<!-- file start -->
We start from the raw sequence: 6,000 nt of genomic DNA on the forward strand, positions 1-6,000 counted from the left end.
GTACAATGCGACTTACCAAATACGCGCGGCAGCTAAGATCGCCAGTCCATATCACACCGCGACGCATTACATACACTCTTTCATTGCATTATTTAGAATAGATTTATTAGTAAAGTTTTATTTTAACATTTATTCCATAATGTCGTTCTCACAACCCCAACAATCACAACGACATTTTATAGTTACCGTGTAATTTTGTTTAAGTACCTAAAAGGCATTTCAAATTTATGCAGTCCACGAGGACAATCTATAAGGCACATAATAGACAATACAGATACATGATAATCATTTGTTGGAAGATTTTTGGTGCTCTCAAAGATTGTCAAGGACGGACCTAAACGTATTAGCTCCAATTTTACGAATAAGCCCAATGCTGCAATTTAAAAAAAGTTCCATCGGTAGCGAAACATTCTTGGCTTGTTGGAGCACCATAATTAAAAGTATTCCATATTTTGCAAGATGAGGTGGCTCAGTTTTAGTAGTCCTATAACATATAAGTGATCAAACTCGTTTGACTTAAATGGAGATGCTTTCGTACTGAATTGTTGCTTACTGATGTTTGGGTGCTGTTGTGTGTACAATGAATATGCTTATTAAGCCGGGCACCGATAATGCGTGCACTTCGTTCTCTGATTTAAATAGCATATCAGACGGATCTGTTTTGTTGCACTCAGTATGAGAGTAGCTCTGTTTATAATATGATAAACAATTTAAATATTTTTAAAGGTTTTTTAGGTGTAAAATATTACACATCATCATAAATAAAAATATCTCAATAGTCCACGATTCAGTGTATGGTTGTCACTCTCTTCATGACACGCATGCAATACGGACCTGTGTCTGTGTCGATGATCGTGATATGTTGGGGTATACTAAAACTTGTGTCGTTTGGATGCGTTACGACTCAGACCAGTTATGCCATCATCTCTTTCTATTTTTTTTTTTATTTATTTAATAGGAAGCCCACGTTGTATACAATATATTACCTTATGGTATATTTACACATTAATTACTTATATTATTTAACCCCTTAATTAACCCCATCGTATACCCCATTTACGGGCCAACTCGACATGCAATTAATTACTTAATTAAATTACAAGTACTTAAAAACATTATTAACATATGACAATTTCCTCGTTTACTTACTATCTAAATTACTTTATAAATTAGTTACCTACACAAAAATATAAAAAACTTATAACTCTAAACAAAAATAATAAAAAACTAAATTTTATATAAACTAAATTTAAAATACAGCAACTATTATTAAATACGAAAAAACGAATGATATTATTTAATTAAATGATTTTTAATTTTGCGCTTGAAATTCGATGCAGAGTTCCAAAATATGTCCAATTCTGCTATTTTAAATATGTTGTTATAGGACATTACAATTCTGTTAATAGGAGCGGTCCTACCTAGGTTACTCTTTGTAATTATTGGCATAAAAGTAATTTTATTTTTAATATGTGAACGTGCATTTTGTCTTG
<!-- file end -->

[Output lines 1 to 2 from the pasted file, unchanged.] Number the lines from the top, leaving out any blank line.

We start from the raw sequence: 6,000 nt of genomic DNA on the forward strand, positions 1-6,000 counted from the left end.
GTACAATGCGACTTACCAAATACGCGCGGCAGCTAAGATCGCCAGTCCATATCACACCGCGACGCATTACATACACTCTTTCATTGCATTATTTAGAATAGATTTATTAGTAAAGTTTTATTTTAACATTTATTCCATAATGTCGTTCTCACAACCCCAACAATCACAACGACATTTTATAGTTACCGTGTAATTTTGTTTAAGTACCTAAAAGGCATTTCAAATTTATGCAGTCCACGAGGACAATCTATAAGGCACATAATAGACAATACAGATACATGATAATCATTTGTTGGAAGATTTTTGGTGCTCTCAAAGATTGTCAAGGACGGACCTAAACGTATTAGCTCCAATTTTACGAATAAGCCCAATGCTGCAATTTAAAAAAAGTTCCATCGGTAGCGAAACATTCTTGGCTTGTTGGAGCACCATAATTAAAAGTATTCCATATTTTGCAAGATGAGGTGGCTCAGTTTTAGTAGTCCTATAACATATAAGTGATCAAACTCGTTTGACTTAAATGGAGATGCTTTCGTACTGAATTGTTGCTTACTGATGTTTGGGTGCTGTTGTGTGTACAATGAATATGCTTATTAAGCCGGGCACCGATAATGCGTGCACTTCGTTCTCTGATTTAAATAGCATATCAGACGGATCTGTTTTGTTGCACTCAGTATGAGAGTAGCTCTGTTTATAATATGATAAACAATTTAAATATTTTTAAAGGTTTTTTAGGTGTAAAATATTACACATCATCATAAATAAAAATATCTCAATAGTCCACGATTCAGTGTATGGTTGTCACTCTCTTCATGACACGCATGCAATACGGACCTGTGTCTGTGTCGATGATCGTGATATGTTGGGGTATACTAAAACTTGTGTCGTTTGGATGCGTTACGACTCAGACCAGTTATGCCATCATCTCTTTCTATTTTTTTTTTTATTTATTTAATAGGAAGCCCACGTTGTATACAATATATTACCTTATGGTATATTTACACATTAATTACTTATATTATTTAACCCCTTAATTAACCCCATCGTATACCCCATTTACGGGCCAACTCGACATGCAATTAATTACTTAATTAAATTACAAGTACTTAAAAACATTATTAACATATGACAATTTCCTCGTTTACTTACTATCTAAATTACTTTATAAATTAGTTACCTACACAAAAATATAAAAAACTTATAACTCTAAACAAAAATAATAAAAAACTAAATTTTATATAAACTAAATTTAAAATACAGCAACTATTATTAAATACGAAAAAACGAATGATATTATTTAATTAAATGATTTTTAATTTTGCGCTTGAAATTCGATGCAGAGTTCCAAAATATGTCCAATTCTGCTATTTTAAATATGTTGTTATAGGACATTACAATTCTGTTAATAGGAGCGGTCCTACCTAGGTTACTCTTTGTAATTATTGGCATAAAAGTAATTTTATTTTTAATATGTGAACGTGCATTTTGTCTTG